Sermons   David Wilkerson Today, Daily Devotions


by David Wilkerson | September 5, 2012

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So, have you been listening to Satan's lies about your walk with Jesus? Have you been thinking you're unworthy, that you cannot worship God until you make everything perfect? I have good news for you. You already know Satan is a liar but I can prove to you that Jesus has made you clean, worthy to stand before Him and serve Him in faithfulness.

How are you made worthy? By Christ's sacrifice on the cross you are given every right to worship and serve the Lord.

"That ye might walk worthy of the Lord unto all pleasing, being fruitful in every good work, and increasing in the knowledge of God; strengthened with all might, according to his glorious power, unto all patience and longsuffering with joyfulness; giving thanks unto the Father, which hath made us meet to be partakers of the inheritance of the saints in light: who hath delivered us from the power of darkness, and hath translated us into the kingdom of his dear Son: in whom we have redemption through his blood, even the forgiveness of sins" (Colossians 1:10-14).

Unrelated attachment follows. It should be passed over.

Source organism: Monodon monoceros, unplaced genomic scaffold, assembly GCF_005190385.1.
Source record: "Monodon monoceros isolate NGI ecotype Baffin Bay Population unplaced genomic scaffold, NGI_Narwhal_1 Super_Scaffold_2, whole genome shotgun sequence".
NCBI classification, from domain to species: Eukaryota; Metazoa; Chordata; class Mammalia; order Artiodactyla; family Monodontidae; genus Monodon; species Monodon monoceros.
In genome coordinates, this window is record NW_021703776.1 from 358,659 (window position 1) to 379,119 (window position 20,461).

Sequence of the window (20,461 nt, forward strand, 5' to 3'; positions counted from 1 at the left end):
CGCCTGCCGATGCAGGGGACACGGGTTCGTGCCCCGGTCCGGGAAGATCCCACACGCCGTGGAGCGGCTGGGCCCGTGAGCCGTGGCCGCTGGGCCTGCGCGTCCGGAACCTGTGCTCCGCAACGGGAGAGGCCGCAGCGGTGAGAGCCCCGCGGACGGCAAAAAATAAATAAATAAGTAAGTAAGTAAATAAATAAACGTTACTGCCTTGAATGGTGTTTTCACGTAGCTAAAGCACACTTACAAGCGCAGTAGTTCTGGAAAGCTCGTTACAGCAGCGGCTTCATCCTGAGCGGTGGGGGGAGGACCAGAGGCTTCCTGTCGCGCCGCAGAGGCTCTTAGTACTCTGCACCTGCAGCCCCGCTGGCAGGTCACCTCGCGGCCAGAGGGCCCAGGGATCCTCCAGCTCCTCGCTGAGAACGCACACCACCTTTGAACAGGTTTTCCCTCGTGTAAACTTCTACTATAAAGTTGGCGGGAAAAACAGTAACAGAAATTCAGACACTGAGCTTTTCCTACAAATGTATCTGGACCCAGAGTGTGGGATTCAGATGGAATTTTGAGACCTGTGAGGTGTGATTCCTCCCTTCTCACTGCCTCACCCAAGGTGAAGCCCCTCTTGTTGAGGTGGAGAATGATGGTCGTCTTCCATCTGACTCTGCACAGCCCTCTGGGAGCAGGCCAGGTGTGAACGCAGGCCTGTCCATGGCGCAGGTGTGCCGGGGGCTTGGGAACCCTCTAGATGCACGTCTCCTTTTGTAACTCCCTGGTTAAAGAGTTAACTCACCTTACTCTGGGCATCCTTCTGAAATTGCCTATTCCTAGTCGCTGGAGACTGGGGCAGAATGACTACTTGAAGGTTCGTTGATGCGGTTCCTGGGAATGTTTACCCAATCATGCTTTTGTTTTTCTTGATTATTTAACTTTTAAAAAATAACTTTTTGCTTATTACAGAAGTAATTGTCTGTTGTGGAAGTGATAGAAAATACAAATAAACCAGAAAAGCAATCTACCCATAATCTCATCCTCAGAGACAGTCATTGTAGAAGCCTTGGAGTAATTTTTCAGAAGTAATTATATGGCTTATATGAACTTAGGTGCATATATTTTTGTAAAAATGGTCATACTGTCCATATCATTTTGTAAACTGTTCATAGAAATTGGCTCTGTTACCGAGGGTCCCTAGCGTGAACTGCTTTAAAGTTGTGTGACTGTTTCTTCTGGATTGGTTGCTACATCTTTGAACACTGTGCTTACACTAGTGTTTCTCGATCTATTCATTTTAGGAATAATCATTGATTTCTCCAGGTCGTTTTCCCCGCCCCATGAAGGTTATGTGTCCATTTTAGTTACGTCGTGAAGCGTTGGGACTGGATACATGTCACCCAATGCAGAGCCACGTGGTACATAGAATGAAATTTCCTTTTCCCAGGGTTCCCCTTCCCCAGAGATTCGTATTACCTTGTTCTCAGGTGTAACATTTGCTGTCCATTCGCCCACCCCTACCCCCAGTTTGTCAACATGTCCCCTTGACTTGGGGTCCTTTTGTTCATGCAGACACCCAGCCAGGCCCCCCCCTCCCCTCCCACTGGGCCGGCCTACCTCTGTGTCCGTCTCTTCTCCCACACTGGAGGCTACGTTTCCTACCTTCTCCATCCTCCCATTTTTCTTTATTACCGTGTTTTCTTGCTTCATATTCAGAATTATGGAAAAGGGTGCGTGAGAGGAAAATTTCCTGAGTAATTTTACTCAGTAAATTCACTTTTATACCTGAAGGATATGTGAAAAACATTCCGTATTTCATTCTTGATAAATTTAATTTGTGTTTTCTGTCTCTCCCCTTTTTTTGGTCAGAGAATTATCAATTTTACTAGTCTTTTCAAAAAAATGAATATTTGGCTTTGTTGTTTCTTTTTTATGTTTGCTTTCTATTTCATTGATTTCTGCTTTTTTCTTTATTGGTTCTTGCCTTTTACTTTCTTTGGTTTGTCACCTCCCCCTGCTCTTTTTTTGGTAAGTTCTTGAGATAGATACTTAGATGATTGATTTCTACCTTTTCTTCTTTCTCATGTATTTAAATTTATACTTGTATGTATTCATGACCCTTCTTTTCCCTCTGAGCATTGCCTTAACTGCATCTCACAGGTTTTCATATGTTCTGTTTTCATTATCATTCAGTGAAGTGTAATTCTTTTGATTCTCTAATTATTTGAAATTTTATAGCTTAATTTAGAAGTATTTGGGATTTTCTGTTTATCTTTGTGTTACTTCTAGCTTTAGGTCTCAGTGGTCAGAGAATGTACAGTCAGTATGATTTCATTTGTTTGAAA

The Greek rendering of this passage is: "The Father has made us fit, worthy, qualified in character — good enough to be partakers in the inheritance of the saints of light."

What Jesus did on the cross qualifies you for eternal inheritance. And if God has qualified you for eternal life, then He has made you strong in character. You could "sit down" from ministry for a month, a year, a whole lifetime trying to make yourself qualified for Him, working on your character in an effort to become good enough to be used of God. But you can never meet the criteria on your own.

Even if you were able to win victories over every wrong thing you have done, every wrong thought you have had, you still would not be qualified in God's sight. It is impossible. Why? Because God will not accept any righteousness except that of His own Son, Jesus Christ.

You cannot obtain the righteousness of Christ by working for it. The only way to obtain it is by believing and trusting God for it. It all happens by faith in what Jesus has done!



by David Wilkerson | September 4, 2012

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Who told you that you are unworthy — no good, useless to God? Who keeps reminding you that you are weak, helpless, a total failure? That you'll never measure up to God's standard?

We all know this voice comes from the devil himself. He is the one who keeps you convinced God is angry with you. You hear his lies all day long and they come straight from the pit of hell.